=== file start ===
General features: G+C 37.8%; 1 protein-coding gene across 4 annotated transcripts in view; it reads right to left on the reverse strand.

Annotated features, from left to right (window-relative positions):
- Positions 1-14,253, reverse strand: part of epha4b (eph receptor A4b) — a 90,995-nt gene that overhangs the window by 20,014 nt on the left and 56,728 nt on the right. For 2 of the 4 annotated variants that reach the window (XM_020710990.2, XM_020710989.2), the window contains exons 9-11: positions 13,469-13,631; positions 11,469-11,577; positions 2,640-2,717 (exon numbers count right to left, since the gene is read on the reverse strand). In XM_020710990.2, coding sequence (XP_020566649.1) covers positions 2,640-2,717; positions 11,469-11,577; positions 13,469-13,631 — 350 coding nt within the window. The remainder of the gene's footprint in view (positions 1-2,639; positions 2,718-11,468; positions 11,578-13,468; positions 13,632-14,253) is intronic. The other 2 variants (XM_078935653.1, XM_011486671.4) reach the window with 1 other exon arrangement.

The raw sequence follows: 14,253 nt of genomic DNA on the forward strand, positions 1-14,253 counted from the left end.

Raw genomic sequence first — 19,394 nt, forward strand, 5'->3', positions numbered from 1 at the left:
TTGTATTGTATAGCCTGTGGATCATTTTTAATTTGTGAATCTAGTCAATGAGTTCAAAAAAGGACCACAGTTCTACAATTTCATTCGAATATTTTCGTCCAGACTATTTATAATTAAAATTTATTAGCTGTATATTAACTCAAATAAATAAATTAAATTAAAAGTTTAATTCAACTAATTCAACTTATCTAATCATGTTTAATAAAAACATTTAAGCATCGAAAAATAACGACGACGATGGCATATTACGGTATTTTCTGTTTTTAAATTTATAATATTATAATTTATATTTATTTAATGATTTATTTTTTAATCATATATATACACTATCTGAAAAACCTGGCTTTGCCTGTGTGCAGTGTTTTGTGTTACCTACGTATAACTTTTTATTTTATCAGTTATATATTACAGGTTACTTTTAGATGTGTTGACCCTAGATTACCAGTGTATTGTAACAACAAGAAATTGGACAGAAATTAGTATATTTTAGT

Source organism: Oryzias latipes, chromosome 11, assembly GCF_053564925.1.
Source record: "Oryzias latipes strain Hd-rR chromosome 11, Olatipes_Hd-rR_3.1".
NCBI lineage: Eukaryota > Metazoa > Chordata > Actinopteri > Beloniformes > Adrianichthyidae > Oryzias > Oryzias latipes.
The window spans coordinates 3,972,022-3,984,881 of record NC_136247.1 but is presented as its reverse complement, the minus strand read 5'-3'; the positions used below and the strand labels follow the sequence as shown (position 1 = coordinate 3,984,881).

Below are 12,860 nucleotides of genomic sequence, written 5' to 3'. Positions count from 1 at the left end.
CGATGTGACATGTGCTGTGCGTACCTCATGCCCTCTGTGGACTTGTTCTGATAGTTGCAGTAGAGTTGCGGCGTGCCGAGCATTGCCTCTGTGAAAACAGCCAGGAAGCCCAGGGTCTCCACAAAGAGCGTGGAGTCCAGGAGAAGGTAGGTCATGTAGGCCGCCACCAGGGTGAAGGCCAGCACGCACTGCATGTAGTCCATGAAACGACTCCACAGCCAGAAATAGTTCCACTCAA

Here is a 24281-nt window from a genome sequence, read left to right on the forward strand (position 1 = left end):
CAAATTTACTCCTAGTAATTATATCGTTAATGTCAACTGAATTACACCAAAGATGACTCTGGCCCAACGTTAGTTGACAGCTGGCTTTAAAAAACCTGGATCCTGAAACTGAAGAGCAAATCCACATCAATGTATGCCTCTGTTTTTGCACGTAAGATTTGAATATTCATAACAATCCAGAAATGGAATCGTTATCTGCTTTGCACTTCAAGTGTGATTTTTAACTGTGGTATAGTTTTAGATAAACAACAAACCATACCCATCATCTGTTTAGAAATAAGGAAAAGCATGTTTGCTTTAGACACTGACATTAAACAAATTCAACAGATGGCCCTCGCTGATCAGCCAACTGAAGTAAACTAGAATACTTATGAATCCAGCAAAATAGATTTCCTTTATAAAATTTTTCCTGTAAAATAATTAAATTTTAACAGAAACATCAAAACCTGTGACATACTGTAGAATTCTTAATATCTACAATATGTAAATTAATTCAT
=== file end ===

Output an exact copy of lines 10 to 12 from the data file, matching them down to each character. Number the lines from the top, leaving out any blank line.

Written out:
The window spans coordinates 3,972,022-3,984,881 of record NC_136247.1 but is presented as its reverse complement, the minus strand read 5'-3'; the positions used below and the strand labels follow the sequence as shown (position 1 = coordinate 3,984,881).

Below are 12,860 nucleotides of genomic sequence, written 5' to 3'. Positions count from 1 at the left end.
CGATGTGACATGTGCTGTGCGTACCTCATGCCCTCTGTGGACTTGTTCTGATAGTTGCAGTAGAGTTGCGGCGTGCCGAGCATTGCCTCTGTGAAAACAGCCAGGAAGCCCAGGGTCTCCACAAAGAGCGTGGAGTCCAGGAGAAGGTAGGTCATGTAGGCCGCCACCAGGGTGAAGGCCAGCACGCACTGCATGTAGTCCATGAAACGACTCCACAGCCAGAAATAGTTCCACTCAA